The price of oil, one of Canada‘s major exports, was pressured by rising supplies from major producers. U.S. crude prices settled 0.5% lower at $59.32 a barrel, while the U.S. dollar gained ground against a basket of major currencies, supported by higher U.S. Treasury yields.

Canadian government bond yields also climbed and the curve steepened, with the 10-year up 4.1 basis points at 1.502%.

 

(Reporting by Fergal Smith; Editing by Andrea Ricci)

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Canadian dollar rebounds from one-week low ahead of jobs data

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Canadian dollar

By Fergal Smith

TORONTO (Reuters) -The Canadian dollar strengthened against its U.S. counterpart on Thursday, recovering from a one-week low the day before, as the level of oil prices bolstered the medium-term outlook for the currency and ahead of domestic jobs data on Friday.

The Canadian dollar was trading 0.4% higher at 1.2560 to the greenback, or 79.62 U.S. cents. On Wednesday, it touched its weakest intraday level since March 31 at 1.2634.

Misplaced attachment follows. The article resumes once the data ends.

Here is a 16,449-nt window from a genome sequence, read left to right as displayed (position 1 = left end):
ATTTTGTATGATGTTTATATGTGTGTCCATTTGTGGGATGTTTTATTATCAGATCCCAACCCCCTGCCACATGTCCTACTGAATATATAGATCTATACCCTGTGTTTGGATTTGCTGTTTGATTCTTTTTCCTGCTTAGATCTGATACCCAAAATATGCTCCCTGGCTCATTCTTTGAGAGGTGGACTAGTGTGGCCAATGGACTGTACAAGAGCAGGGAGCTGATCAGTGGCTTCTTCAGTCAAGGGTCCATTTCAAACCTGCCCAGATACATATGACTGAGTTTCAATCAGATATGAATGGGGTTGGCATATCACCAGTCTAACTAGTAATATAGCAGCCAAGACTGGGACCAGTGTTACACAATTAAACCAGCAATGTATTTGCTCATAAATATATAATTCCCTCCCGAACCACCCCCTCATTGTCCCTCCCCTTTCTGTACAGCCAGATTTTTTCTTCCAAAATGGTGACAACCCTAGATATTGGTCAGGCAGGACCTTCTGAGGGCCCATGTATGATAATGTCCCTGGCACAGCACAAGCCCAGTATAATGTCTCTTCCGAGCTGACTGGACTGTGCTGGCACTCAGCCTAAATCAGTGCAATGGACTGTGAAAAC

“We have seen partial retracement from the decline over the last couple of days,” said Greg Anderson, global head of foreign exchange strategy at BMO Capital Markets.

“With oil prices where they are – let’s call WCS still at roughly $49 a barrel – I still think CAD has room to strengthen over the medium term and even over a one-week horizon.”

Western Canadian Select (WCS), the heavy blend of oil that Canada produces, trades at a discount to the U.S. benchmark. U.S. crude futures settled 0.3% lower at $59.60 a barrel, but were up nearly 80% since last November.

The S&P 500 closed at a record high as Treasury yields fell following softer-than-anticipated labor market data, while the U.S. dollar fell to a two-week low against a basket of major currencies.

Canada‘s employment report for March, due on Friday, could offer clues on the Bank of Canada‘s policy outlook. The central bank has become more upbeat about prospects for economic growth, while some strategists expect it to cut bond purchases at its next interest rate announcement on April 21.

On a more cautious note for the economy, Ontario, Canada‘s most populous province, initiated a four-week stay-at-home order as it battles a third wave of the COVID-19 pandemic.

Canadian government bond yields were lower across a flatter curve in sympathy with U.S. Treasuries. The 10-year fell 3.3 basis points to 1.469%.

(Reporting by Fergal Smith;Editing by Alison Williams and Jonathan Oatis)